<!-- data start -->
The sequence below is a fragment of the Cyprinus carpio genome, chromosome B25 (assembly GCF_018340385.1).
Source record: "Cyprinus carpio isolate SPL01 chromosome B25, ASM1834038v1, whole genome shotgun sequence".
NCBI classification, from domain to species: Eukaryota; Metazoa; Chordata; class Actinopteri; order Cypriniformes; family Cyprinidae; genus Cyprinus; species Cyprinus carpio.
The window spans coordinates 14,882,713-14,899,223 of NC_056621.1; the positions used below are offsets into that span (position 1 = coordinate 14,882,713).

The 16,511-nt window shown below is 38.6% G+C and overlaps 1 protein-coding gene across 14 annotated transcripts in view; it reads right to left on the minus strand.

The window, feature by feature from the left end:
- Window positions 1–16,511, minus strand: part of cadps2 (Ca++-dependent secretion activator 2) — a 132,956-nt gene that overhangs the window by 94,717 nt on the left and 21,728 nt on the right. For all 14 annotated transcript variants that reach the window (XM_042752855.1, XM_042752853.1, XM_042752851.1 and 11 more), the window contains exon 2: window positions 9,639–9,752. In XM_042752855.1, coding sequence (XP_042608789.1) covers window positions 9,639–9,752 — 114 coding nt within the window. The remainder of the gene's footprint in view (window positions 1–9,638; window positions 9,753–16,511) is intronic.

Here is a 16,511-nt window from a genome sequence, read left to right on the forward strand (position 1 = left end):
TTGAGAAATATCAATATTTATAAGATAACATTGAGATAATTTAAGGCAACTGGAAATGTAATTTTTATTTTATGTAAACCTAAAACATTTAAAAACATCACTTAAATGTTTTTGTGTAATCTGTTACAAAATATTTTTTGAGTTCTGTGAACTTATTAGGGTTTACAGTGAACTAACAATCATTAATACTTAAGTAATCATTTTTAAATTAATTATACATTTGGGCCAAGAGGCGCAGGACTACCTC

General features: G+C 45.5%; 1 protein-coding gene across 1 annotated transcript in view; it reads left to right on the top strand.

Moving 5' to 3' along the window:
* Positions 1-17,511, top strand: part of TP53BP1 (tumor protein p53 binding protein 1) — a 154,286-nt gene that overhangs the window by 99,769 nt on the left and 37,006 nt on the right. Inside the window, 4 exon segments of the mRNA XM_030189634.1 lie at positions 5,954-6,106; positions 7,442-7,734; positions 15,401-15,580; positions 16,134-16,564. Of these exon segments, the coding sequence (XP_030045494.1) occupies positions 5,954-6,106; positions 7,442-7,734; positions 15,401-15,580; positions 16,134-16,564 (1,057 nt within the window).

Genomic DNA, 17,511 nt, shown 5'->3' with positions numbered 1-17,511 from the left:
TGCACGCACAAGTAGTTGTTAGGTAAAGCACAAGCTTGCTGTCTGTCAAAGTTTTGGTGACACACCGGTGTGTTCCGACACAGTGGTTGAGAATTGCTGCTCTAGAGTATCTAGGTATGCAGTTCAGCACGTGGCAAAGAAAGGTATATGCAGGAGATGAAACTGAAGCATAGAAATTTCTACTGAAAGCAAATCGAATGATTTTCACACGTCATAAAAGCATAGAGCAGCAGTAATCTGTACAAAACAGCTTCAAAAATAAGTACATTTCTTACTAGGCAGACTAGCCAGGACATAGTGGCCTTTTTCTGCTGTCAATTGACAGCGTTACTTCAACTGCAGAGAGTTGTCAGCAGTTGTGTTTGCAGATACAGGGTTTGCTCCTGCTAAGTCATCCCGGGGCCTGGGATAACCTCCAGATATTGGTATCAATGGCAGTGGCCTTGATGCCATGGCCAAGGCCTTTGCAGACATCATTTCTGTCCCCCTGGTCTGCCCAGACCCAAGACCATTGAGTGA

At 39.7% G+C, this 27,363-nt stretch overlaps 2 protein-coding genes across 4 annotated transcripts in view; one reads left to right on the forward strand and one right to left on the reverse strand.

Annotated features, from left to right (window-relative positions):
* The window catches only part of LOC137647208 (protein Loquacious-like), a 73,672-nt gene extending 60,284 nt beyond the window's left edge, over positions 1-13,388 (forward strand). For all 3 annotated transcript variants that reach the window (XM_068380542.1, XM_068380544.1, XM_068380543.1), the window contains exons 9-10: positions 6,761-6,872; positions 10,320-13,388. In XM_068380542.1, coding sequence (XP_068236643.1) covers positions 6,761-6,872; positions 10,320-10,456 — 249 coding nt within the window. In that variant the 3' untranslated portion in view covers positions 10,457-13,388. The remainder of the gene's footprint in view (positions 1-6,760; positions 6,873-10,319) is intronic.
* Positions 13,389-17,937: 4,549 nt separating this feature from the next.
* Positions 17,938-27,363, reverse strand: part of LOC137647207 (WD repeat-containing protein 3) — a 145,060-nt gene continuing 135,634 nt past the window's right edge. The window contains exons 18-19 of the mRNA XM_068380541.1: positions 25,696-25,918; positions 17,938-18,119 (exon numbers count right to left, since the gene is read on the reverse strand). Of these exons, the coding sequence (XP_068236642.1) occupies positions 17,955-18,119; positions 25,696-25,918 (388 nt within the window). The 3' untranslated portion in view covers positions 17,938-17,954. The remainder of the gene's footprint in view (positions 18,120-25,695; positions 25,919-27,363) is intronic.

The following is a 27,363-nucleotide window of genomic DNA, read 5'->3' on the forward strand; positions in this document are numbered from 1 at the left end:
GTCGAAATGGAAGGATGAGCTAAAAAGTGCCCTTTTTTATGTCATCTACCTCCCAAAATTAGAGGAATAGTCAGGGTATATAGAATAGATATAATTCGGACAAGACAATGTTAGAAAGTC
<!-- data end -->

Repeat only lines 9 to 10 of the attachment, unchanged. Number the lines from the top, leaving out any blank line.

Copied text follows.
TTGAGAAATATCAATATTTATAAGATAACATTGAGATAATTTAAGGCAACTGGAAATGTAATTTTTATTTTATGTAAACCTAAAACATTTAAAAACATCACTTAAATGTTTTTGTGTAATCTGTTACAAAATATTTTTTGAGTTCTGTGAACTTATTAGGGTTTACAGTGAACTAACAATCATTAATACTTAAGTAATCATTTTTAAATTAATTATACATTTGGGCCAAGAGGCGCAGGACTACCTC

General features: G+C 45.5%; 1 protein-coding gene across 1 annotated transcript in view; it reads left to right on the top strand.